Nanotechnology Now

Our NanoNews Digest Sponsors





Heifer International

Wikipedia Affiliate Button


android tablet pc

Home > Press > CO2 makes life difficult for algae

Abstract:
The acidification of the world's oceans could have major consequences for the marine environment. New research shows that coccoliths, which are an important part of the marine environment, dissolve when seawater acidifies. Associate Professor Tue Hassenkam and colleagues at the Nano-Science Center, University of Copenhagen, are the first to have measured how individual coccoliths react to water with different degrees of acidity.

CO2 makes life difficult for algae

Copenhagen, Denmark | Posted on May 12th, 2011

Coccoliths are very small shells of calcium carbonate that encapsulate a number of species of alga. Algae plays an important role in the global carbon-oxygen cycle and thus in our ecosystem. Our seawater has changed because of our emissions of greenhouse gases and therefore it was interesting for Hassenkam and his colleagues to investigate how the coccoliths react to different types of water.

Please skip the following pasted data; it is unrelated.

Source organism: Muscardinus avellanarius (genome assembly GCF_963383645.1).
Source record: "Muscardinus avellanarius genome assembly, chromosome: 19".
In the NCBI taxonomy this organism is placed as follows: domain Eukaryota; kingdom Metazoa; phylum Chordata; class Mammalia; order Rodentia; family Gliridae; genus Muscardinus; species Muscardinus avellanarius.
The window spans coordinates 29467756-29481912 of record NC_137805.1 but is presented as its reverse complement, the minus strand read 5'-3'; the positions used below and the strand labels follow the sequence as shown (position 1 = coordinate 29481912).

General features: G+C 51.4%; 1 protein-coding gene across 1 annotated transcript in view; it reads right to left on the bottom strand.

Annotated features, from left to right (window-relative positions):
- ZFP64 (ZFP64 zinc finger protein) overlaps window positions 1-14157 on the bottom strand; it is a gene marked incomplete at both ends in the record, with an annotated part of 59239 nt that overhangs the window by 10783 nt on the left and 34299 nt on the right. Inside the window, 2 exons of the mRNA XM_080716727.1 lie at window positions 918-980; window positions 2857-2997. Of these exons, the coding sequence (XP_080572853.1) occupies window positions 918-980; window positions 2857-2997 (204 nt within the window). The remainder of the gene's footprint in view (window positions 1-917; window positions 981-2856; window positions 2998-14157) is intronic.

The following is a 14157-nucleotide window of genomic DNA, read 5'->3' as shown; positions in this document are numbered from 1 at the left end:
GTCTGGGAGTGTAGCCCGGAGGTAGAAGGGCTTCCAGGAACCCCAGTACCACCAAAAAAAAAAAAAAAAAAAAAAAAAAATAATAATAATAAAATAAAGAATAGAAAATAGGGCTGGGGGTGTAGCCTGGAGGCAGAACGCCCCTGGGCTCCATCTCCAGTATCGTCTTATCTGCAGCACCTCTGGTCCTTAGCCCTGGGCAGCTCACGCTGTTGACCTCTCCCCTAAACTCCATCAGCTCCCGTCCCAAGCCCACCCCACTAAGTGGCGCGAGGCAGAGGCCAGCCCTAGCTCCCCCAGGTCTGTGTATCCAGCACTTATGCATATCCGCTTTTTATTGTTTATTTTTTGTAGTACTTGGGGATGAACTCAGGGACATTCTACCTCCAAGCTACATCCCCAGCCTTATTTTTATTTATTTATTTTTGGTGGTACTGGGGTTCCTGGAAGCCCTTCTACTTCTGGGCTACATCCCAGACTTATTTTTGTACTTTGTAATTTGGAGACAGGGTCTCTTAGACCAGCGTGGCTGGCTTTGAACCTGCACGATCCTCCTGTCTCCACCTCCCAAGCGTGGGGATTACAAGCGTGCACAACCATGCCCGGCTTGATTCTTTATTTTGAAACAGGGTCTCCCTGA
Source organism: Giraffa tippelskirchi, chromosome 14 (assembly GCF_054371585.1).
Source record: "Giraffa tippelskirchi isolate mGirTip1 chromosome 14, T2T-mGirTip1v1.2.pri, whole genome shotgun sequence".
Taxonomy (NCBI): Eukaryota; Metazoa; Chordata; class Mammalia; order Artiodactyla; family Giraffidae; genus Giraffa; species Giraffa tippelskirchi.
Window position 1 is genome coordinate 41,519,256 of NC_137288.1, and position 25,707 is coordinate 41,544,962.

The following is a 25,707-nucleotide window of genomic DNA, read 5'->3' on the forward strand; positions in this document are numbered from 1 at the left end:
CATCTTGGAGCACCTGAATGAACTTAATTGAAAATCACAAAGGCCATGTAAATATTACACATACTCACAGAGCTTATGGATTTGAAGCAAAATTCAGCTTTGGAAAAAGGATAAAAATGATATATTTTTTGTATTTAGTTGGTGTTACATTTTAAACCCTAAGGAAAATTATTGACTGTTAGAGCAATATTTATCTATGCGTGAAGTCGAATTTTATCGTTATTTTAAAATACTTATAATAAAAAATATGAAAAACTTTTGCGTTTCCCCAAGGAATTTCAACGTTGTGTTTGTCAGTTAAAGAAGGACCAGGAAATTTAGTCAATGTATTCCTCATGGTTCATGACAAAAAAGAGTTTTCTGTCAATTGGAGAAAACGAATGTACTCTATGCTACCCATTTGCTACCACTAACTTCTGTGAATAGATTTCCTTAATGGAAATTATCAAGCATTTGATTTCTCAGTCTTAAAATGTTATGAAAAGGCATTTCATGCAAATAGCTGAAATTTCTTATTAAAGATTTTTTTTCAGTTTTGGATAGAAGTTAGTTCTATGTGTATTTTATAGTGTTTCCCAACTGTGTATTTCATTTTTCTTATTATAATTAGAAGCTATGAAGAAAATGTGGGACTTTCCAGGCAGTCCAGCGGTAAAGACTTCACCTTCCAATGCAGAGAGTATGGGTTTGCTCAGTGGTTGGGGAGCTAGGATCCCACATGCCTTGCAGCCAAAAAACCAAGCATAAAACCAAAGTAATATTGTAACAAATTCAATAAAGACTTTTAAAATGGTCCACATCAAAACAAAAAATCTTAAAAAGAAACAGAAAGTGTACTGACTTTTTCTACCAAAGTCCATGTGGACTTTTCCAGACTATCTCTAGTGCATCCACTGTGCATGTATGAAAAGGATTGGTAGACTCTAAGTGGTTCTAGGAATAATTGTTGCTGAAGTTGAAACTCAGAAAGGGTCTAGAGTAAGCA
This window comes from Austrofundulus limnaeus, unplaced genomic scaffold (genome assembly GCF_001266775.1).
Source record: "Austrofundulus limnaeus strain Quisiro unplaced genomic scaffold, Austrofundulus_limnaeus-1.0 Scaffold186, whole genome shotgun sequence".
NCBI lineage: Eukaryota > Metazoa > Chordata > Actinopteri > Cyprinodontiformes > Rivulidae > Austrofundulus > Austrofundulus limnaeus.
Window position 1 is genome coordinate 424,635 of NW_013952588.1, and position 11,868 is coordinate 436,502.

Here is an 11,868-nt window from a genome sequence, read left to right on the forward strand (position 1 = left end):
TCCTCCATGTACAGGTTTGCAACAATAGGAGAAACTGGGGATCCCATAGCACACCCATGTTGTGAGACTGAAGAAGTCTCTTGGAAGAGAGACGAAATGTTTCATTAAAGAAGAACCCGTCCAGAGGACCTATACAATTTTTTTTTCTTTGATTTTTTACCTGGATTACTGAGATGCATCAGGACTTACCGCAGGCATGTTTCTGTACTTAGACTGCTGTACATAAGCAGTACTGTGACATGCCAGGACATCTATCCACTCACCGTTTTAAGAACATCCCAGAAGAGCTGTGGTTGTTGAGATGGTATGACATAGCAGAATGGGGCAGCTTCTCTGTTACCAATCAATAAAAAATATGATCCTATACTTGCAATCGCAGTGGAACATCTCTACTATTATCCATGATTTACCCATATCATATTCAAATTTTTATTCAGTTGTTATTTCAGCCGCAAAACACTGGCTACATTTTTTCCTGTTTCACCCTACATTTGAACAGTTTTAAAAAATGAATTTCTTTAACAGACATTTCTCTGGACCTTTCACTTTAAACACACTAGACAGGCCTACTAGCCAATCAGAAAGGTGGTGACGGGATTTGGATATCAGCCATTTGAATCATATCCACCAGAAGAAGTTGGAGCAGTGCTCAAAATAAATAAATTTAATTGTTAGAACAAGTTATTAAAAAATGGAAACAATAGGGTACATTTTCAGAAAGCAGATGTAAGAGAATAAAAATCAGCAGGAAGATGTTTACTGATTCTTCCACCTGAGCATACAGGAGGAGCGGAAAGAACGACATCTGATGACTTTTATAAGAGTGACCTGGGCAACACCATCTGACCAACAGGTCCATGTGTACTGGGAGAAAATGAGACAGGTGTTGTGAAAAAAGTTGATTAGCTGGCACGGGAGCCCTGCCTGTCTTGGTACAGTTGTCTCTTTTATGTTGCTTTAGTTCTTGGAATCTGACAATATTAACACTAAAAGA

"We know that the world's oceans are acidifying due to our emissions of CO2 and that is why it is interesting for us to find out how the coccoliths are reacting to it. We have studied algae from both fossils and living coccoliths, and it appears that both are protected from dissolution by a very thin layer of organic material that the algae formed, even though the seawater is extremely unsaturated relative to calcite. The protection of the organic material is lost when the pH is lowered slightly. In fact, it turns out that the shell falls completely apart when we do experiments in water with a pH value that many researchers believe will be the found in the world oceans in the year 2100 due to the CO2 levels," explains Tue Hassenkam, who is part of the NanoGeoScience research group at the Department of Chemistry, University of Copenhagen.

Professor of Biological Oceanography Katherine Richardson has followed research in the acidification of the oceans and climate change in general and she hopes that the results can help to bring the issue into public focus.